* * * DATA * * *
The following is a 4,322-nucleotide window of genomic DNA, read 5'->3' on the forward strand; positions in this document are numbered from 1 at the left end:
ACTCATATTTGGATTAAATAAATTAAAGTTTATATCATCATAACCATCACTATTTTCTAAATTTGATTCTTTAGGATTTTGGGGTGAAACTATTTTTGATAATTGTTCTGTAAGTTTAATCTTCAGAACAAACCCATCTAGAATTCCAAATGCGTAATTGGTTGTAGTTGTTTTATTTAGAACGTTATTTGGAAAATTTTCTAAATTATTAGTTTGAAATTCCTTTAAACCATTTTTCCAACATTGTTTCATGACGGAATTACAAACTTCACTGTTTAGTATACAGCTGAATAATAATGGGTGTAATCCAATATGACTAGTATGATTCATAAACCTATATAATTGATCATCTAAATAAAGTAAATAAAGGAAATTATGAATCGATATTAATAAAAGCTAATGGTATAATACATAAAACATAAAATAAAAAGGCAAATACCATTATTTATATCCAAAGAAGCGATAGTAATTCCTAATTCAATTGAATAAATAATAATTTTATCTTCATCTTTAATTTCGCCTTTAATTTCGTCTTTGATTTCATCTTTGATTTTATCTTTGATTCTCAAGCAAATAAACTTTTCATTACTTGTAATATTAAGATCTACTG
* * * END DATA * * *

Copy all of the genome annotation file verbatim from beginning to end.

The following is a 4,322-nucleotide window of genomic DNA, read 5'->3' on the forward strand; positions in this document are numbered from 1 at the left end:
ACTCATATTTGGATTAAATAAATTAAAGTTTATATCATCATAACCATCACTATTTTCTAAATTTGATTCTTTAGGATTTTGGGGTGAAACTATTTTTGATAATTGTTCTGTAAGTTTAATCTTCAGAACAAACCCATCTAGAATTCCAAATGCGTAATTGGTTGTAGTTGTTTTATTTAGAACGTTATTTGGAAAATTTTCTAAATTATTAGTTTGAAATTCCTTTAAACCATTTTTCCAACATTGTTTCATGACGGAATTACAAACTTCACTGTTTAGTATACAGCTGAATAATAATGGGTGTAATCCAATATGACTAGTATGATTCATAAACCTATATAATTGATCATCTAAATAAAGTAAATAAAGGAAATTATGAATCGATATTAATAAAAGCTAATGGTATAATACATAAAACATAAAATAAAAAGGCAAATACCATTATTTATATCCAAAGAAGCGATAGTAATTCCTAATTCAATTGAATAAATAATAATTTTATCTTCATCTTTAATTTCGCCTTTAATTTCGTCTTTGATTTCATCTTTGATTTTATCTTTGATTCTCAAGCAAATAAACTTTTCATTACTTGTAATATTAAGATCTACTG